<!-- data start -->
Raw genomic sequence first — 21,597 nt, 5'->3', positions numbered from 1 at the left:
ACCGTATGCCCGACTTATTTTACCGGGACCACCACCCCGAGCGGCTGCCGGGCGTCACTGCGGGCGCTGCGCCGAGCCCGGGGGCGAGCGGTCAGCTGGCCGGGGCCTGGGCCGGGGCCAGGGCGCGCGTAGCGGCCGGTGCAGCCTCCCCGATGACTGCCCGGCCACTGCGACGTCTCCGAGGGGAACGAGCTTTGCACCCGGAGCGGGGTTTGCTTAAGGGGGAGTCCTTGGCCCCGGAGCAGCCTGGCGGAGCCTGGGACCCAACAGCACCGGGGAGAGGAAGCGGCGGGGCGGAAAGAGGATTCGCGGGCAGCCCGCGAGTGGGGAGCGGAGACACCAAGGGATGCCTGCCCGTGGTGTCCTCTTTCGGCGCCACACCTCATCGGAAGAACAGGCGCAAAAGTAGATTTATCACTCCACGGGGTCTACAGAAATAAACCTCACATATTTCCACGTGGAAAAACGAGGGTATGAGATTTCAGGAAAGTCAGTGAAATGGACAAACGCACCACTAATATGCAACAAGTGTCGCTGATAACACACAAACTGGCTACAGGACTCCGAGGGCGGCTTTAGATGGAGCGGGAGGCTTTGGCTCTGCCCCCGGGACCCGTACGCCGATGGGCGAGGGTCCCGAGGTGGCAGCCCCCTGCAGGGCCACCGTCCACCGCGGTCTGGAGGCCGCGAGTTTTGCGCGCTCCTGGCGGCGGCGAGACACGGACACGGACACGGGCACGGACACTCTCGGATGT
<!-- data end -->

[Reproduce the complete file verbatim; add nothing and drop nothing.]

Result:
Raw genomic sequence first — 21,597 nt, 5'->3', positions numbered from 1 at the left:
ACCGTATGCCCGACTTATTTTACCGGGACCACCACCCCGAGCGGCTGCCGGGCGTCACTGCGGGCGCTGCGCCGAGCCCGGGGGCGAGCGGTCAGCTGGCCGGGGCCTGGGCCGGGGCCAGGGCGCGCGTAGCGGCCGGTGCAGCCTCCCCGATGACTGCCCGGCCACTGCGACGTCTCCGAGGGGAACGAGCTTTGCACCCGGAGCGGGGTTTGCTTAAGGGGGAGTCCTTGGCCCCGGAGCAGCCTGGCGGAGCCTGGGACCCAACAGCACCGGGGAGAGGAAGCGGCGGGGCGGAAAGAGGATTCGCGGGCAGCCCGCGAGTGGGGAGCGGAGACACCAAGGGATGCCTGCCCGTGGTGTCCTCTTTCGGCGCCACACCTCATCGGAAGAACAGGCGCAAAAGTAGATTTATCACTCCACGGGGTCTACAGAAATAAACCTCACATATTTCCACGTGGAAAAACGAGGGTATGAGATTTCAGGAAAGTCAGTGAAATGGACAAACGCACCACTAATATGCAACAAGTGTCGCTGATAACACACAAACTGGCTACAGGACTCCGAGGGCGGCTTTAGATGGAGCGGGAGGCTTTGGCTCTGCCCCCGGGACCCGTACGCCGATGGGCGAGGGTCCCGAGGTGGCAGCCCCCTGCAGGGCCACCGTCCACCGCGGTCTGGAGGCCGCGAGTTTTGCGCGCTCCTGGCGGCGGCGAGACACGGACACGGACACGGGCACGGACACTCTCGGATGT